"Once there was a man who filmed his vacation. He went flying down the river in his boat with his video camera to his eye, making a moving picture of the moving river upon which his sleek boat moved swiftly toward the end of his vacation. He showed his vacation to his camera, which pictured it, preserving it forever: the river, the trees, the sky, the light, the bow of his rushing boat behind which he stood with his camera preserving his vacation even as he was having it so that after he had had it he would still have it. It would be there. With a flick of a switch, there it would be. But he would not be in it. He would never be in it."—Wendell Berry
Seizing the Moment
V'Avraham v'Sara zekeinim ba'im bayamim. "Now, Abraham and Sarah were old, well on in years."
If Abraham and Sarah were old, isn't it obvious that they were well on in years?
They were always totally "there"
But the Hebrew word ba'im literally means "entering." And the literal translation of bayamim is "in the days."
Hence the literal translation of the verse is: "And Abraham and Sarah were old, they entered in the days…"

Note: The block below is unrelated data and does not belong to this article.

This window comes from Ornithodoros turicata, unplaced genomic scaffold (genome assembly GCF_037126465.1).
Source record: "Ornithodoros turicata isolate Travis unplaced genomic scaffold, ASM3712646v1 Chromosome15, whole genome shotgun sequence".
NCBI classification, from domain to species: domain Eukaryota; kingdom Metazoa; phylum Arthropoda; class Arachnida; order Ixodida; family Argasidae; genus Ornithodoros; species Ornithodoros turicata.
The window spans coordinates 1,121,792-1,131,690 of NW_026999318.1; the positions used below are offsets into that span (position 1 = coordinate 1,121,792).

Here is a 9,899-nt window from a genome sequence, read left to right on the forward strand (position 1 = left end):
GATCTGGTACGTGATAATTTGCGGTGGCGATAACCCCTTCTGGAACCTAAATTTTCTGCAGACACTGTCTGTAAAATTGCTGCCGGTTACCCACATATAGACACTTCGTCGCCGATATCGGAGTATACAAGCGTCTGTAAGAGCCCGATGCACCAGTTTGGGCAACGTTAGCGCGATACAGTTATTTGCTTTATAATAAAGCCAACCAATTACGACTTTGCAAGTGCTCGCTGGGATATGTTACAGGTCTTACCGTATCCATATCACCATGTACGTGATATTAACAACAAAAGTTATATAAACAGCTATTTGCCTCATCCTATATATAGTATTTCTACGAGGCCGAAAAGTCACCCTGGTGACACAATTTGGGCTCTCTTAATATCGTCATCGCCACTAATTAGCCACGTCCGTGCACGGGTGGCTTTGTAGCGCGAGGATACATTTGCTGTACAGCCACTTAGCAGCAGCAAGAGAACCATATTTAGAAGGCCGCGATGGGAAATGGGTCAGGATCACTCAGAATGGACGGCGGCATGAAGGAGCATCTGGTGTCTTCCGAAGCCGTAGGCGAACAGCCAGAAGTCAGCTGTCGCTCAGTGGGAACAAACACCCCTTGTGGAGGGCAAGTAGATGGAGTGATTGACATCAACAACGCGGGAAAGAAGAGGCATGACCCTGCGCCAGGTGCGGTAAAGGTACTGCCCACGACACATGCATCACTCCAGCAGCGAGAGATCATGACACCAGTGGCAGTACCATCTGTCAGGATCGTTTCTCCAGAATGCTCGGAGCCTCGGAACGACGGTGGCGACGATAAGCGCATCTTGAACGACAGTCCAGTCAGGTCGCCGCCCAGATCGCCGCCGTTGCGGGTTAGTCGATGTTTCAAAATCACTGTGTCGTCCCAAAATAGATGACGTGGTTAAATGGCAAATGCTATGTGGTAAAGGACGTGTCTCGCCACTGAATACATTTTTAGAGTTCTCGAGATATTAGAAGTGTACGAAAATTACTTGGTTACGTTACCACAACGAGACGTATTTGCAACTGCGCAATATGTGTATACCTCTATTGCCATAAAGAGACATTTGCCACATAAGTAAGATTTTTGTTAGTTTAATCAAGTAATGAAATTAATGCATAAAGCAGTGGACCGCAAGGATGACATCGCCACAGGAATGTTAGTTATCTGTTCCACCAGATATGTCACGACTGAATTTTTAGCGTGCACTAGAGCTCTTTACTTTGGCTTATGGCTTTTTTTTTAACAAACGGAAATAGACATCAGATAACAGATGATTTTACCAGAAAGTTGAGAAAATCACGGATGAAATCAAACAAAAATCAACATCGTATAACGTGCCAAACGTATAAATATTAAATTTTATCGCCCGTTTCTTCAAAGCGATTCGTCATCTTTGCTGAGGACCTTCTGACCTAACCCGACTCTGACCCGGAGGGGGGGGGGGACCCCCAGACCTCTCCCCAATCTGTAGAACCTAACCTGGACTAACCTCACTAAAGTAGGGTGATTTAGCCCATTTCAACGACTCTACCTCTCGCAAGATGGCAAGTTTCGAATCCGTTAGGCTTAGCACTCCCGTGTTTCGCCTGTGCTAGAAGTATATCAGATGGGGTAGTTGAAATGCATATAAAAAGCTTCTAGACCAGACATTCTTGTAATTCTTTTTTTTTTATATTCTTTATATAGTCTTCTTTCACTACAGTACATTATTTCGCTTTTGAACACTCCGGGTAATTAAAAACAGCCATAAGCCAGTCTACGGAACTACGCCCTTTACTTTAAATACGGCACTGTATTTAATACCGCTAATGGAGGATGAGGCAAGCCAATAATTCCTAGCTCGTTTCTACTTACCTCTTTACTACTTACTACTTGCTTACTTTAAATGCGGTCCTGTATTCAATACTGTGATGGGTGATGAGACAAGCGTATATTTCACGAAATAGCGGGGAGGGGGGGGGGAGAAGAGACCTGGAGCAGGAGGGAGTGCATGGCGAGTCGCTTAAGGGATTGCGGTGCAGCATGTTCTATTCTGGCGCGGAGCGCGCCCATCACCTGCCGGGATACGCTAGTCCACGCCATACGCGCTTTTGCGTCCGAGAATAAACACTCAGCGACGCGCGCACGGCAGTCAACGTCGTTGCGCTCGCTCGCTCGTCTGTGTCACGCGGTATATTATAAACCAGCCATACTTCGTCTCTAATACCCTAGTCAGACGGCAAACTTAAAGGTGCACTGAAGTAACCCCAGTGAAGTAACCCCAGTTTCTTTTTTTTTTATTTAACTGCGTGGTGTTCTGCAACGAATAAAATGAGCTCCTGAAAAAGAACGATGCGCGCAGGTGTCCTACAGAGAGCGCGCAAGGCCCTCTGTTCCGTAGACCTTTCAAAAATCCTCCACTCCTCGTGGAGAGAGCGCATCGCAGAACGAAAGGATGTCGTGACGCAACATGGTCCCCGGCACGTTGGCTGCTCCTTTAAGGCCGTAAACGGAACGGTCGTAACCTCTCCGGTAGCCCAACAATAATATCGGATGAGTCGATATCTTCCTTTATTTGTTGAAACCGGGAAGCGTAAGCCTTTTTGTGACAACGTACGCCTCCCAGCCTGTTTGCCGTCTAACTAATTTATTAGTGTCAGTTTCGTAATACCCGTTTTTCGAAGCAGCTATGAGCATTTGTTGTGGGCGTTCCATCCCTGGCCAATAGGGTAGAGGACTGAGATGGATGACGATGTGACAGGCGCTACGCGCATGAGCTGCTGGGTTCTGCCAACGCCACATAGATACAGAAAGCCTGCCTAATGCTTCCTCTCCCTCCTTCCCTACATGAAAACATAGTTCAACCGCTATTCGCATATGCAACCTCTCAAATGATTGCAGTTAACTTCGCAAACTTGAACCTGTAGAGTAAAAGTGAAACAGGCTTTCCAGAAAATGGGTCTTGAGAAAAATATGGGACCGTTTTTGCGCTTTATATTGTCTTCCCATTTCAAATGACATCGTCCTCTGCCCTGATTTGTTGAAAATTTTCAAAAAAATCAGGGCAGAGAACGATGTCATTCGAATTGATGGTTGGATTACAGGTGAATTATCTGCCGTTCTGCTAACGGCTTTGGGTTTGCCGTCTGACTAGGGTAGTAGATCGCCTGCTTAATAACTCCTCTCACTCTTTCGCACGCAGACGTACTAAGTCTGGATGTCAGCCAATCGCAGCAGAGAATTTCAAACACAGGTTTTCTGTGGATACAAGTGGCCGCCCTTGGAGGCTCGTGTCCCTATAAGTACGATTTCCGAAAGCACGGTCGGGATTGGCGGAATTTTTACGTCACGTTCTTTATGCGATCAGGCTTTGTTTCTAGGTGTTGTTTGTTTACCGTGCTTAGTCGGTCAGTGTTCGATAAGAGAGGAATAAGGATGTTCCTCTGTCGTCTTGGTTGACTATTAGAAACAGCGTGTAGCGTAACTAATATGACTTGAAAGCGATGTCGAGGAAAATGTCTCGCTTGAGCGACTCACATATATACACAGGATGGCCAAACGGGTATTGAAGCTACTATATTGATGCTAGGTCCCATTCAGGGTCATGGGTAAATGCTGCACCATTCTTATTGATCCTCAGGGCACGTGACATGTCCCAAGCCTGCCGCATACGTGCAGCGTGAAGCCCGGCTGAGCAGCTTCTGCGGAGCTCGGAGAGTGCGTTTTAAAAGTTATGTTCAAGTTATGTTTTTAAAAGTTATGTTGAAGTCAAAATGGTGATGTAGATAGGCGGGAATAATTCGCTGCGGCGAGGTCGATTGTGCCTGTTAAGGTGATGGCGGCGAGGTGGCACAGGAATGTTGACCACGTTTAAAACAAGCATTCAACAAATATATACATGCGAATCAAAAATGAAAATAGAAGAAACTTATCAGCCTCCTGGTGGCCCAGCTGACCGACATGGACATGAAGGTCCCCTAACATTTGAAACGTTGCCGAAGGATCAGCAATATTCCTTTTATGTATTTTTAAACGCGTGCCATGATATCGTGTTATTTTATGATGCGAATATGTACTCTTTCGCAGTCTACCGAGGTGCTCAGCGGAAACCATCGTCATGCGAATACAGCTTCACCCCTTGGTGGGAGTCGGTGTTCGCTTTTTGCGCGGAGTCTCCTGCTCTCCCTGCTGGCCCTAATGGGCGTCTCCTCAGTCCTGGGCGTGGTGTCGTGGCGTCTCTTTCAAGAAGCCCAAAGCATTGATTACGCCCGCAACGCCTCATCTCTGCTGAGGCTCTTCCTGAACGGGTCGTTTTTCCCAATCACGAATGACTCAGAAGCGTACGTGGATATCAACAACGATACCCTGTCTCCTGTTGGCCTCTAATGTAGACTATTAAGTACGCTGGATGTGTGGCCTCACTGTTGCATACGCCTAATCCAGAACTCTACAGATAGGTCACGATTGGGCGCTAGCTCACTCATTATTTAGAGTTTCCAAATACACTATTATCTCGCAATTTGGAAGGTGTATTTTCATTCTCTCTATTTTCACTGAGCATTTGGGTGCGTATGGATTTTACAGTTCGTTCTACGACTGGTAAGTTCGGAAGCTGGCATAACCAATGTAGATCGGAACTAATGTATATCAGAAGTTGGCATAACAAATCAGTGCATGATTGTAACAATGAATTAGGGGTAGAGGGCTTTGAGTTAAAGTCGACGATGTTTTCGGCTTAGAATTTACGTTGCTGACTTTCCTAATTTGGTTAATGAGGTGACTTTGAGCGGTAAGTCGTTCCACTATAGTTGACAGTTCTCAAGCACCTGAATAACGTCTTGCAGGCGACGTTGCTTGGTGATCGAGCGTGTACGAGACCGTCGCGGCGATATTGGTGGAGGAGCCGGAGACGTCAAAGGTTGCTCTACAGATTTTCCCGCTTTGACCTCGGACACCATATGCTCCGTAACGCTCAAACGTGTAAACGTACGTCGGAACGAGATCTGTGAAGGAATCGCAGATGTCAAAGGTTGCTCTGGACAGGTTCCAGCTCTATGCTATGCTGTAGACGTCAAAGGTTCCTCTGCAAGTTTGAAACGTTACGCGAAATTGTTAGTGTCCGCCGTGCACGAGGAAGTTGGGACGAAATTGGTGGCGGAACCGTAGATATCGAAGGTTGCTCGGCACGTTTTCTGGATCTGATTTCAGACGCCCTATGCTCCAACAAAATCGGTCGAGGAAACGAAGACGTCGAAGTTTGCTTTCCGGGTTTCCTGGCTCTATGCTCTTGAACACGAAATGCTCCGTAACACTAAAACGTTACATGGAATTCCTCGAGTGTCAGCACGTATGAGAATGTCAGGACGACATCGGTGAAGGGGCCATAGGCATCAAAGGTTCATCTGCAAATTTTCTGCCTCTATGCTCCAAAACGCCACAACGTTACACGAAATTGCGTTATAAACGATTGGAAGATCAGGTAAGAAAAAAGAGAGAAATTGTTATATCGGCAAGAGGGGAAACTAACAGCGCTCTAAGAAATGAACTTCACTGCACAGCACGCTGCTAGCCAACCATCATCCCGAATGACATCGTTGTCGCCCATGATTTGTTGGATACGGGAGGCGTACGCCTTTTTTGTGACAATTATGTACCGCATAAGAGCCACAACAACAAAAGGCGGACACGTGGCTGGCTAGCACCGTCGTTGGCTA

They entered each day as one would enter his home, fully and without reserve. They connected with each moment and held it close. They embraced time and allowed themselves to be embraced by it.
They were always totally "there," whenever and wherever they were.
Thus, the first half of the verse refers to the amount of years, very many of them, that Abraham and Sarah lived. The second half informs us of the manner in which those years were lived.
They were no stranger to hardship; they were often its host—but they never sought escape. They didn't hide when faced with difficulties; they dealt, as best as they could.
Ignoring a moment's call, they believed, is ignoring its caller.
They truly lived life in the here and now.
Chassidim are wont to say that age isn't told by your ID card.
Ever noticed that two people could be the same age, perhaps born on the same day, even led similar lives—yet one of them is wrinkle-free, while the other one looks ancient?